Seven Kingdoms

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The Seven Kingdoms, as they stood after unification by Aegon and before Robert's Rebellion. From top-left to bottom-right: the north, the Iron Islands, the riverlands, the Vale, the westerlands, the crownlands, the Reach, the stormlands, and Dorne.

The Seven Kingdoms is a realm located on the continent of Westeros, ruled by the Lord of the Seven Kingdoms, the king who sits on the Iron Throne in the capital city, King's Landing. The name derives from the situation three centuries ago when Aegon the Conqueror set to unite the lands of Westeros, which then contained seven independent realms. The new realm created from Aegon's Conquest contains nine distinct regions or provinces.[1]


Aside from House Targaryen's island "kingdom" of Dragonstone, the continent of Westeros was ruled by seven monarchs at the time of Aegon's Landing:[2]

House Stark.svg Torrhen Stark, King in the North.
House Arryn.svg Ronnel Arryn, King of Mountain and Vale.
Hoare.png Harren Hoare, King of the Isles and the Rivers.
House Lannister.svg Loren I Lannister, King of the Rock.
House Gardener.svg Mern IX Gardener, King of the Reach.
House Baratheon.svg Argilac Durrandon, the Storm King.
House Martell.svg Meria Martell, Princess of Dorne.

Aegon and his sisters conquered only six of the seven kingdoms, consolidating them under the rule of House Targaryen and the Iron Throne. Among the titles that Aegon received when crowned king in the Starry Sept in Oldtown, however, was "Lord of the Seven Kingdoms".[3] The addition of Dorne occurred two centuries later through diplomatic means.


Main articles: Iron Throne, Wardens, and Law and justice

For most of their history the regions of Westeros were independent kingdoms. The number of these kingdoms and their borders have changed many times. Following a successful conquest of all the lands of Westeros south of the Wall but Dorne, and their consolidation under the rule of the Iron Throne, Aegon established his new empire's capital on the spot of his landing, for which it was known as King's Landing.

Due to the vast size of the new kingdom, in each region Aegon raised Great Houses who swore fealty to him. The lords were granted a degree of autonomy and granted authority over their minor lords and small folk.[4]

Houses that survived the Conquest

House Stark.svg House Stark chose to submit and was confirmed as overlords over the north.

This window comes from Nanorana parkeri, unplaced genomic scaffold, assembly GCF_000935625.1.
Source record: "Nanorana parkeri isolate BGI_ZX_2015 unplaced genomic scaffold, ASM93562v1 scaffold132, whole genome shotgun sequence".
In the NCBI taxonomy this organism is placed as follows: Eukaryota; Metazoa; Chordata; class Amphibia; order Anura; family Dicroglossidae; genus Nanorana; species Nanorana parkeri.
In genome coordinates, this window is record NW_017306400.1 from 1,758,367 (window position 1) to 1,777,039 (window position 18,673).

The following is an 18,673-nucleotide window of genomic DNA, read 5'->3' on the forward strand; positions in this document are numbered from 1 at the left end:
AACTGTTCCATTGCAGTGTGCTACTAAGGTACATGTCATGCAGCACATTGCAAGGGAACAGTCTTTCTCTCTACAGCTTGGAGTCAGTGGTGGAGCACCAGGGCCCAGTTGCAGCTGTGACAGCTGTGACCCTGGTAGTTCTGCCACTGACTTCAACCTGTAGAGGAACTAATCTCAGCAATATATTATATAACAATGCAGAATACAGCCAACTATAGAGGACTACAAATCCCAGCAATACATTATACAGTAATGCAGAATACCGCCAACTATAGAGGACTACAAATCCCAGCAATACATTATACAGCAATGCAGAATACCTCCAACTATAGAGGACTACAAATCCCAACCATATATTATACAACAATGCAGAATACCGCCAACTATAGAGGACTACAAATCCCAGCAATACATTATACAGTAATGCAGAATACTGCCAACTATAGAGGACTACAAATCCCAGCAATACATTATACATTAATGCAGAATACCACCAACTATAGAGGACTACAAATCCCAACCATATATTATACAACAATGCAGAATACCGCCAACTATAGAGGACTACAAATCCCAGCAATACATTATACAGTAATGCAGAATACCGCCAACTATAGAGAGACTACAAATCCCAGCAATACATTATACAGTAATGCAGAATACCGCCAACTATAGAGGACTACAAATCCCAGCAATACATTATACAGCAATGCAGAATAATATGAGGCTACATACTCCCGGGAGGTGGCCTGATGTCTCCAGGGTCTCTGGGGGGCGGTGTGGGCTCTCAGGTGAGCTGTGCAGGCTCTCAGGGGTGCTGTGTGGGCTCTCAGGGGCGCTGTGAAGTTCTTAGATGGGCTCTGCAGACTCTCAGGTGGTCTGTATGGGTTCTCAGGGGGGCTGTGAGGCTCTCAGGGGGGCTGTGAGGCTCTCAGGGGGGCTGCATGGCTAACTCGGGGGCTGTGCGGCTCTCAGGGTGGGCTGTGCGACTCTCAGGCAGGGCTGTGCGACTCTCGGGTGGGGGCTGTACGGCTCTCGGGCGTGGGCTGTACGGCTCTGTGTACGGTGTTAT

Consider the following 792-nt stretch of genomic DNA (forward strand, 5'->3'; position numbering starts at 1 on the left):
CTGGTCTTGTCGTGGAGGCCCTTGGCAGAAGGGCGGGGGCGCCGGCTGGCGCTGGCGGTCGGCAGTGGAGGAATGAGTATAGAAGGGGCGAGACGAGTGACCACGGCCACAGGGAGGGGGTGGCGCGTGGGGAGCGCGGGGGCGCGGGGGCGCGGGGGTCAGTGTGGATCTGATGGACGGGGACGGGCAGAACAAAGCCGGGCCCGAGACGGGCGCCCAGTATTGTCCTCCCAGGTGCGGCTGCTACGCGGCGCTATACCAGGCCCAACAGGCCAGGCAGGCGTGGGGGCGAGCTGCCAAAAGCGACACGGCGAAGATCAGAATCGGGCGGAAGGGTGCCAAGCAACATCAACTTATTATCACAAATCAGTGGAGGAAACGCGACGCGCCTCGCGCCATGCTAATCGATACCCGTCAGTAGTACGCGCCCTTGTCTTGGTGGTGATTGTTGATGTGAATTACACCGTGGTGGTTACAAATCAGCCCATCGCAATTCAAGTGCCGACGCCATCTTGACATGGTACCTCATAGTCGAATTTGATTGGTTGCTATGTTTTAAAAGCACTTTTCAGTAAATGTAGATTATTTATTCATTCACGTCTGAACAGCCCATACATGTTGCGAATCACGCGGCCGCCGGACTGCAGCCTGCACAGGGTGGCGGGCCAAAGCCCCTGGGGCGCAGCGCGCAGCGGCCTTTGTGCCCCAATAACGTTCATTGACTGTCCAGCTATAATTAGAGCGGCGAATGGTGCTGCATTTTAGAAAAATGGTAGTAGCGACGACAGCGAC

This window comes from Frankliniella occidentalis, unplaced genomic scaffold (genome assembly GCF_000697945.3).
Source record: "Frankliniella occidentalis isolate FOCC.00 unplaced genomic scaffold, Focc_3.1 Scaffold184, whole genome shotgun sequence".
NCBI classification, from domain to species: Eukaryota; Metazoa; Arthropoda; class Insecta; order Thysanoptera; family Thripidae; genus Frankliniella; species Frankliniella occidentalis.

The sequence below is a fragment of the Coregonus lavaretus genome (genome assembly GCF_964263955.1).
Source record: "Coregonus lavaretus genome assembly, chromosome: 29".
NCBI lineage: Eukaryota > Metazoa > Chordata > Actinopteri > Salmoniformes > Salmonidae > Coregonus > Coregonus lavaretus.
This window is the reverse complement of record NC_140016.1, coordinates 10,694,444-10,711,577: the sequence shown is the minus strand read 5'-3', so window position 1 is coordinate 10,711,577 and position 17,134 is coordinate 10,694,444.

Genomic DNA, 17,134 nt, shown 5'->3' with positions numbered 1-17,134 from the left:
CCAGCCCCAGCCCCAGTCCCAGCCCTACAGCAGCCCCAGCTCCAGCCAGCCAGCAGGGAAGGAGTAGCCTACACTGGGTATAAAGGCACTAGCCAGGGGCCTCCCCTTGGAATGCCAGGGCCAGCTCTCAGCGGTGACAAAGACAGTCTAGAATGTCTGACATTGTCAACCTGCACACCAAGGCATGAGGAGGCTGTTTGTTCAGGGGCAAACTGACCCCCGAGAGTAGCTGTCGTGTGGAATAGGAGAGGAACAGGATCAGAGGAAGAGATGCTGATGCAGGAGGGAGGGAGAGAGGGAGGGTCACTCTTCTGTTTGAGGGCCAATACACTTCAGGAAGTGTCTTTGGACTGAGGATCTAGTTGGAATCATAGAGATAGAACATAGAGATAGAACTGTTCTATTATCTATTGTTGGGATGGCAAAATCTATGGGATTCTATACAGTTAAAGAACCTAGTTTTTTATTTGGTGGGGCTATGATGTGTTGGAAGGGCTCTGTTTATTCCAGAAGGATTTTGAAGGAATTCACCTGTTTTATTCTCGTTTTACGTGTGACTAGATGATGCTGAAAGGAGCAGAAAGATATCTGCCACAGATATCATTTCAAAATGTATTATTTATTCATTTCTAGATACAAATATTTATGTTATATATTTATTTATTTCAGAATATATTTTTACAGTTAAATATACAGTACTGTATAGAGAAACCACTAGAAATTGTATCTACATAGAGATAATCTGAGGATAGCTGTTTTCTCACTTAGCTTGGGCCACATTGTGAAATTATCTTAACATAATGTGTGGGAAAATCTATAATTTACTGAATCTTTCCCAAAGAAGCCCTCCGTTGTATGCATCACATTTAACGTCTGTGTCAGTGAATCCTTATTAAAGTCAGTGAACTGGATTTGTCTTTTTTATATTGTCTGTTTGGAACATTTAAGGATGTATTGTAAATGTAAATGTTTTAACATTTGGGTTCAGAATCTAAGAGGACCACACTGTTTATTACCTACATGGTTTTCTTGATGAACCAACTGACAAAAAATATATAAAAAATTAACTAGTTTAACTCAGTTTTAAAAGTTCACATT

House Arryn.svg House Arryn submitted and retained the Vale of Arryn.
House Lannister.svg House Lannister was allowed to keep their family holdings after they bent the knee, following defeat at the Field of Fire.
House Martell.svg House Martell retained its independence for a time.

Houses established by the Conquest

House Targaryen.svg House Targaryen obtained dominion over most of Westeros, and settled in the Crownlands.
House Tully.svg House Tully of Riverrun was awarded over-lordship of the riverlands as Lord Paramount of the Trident, for supporting Aegon against Harren.
Greyjoy coat sigil.png House Greyjoy was granted the Iron Islands after the death of King Harren the Black.
House Tyrell.svg House Tyrell was granted over-lordship over the Reach as Lord Paramount of the Mander.
House Baratheon.svg House Baratheon married into the Durrandons and were awarded the stormlands as Lord Paramount of the Stormlands, after the defeat of the Storm King Argilac the Arrogant.

Regions and Territory

See also: Westeros

Despite its name, the Seven Kingdoms is a realm divided into nine administrative regions or provinces: the crownlands, Dorne, the Iron Islands, the north, the Reach, the riverlands, the stormlands, the Vale of Arryn, and the westerlands. These include former kingdoms such as the north, the Reach, the stormlands, the Vale, and the westerlands. The riverlands had been independent centuries ago, but had fallen to the Storm Kings and more recently to the ironborn, who jointly ruled both realms as Kings of the Isles and the Rivers. The rivermen regained independence after the local lords rebelled against Harren the Black and swore fealty to Aegon during the conquest, with the Iron Islands becoming a separate region. Dorne is a principality instead of a kingdom, while Aegon's island realm of Dragonstone, ancient seat of the Targaryens, was not counted as one of the Seven Kingdoms at the time of the conquest.[2] The area around King's Landing, which had also been a battleground between several kingdoms, constituted the royal demesne and became known as the crownlands. Within the crownlands, Dragonstone was successively granted to the heirs apparent to the throne.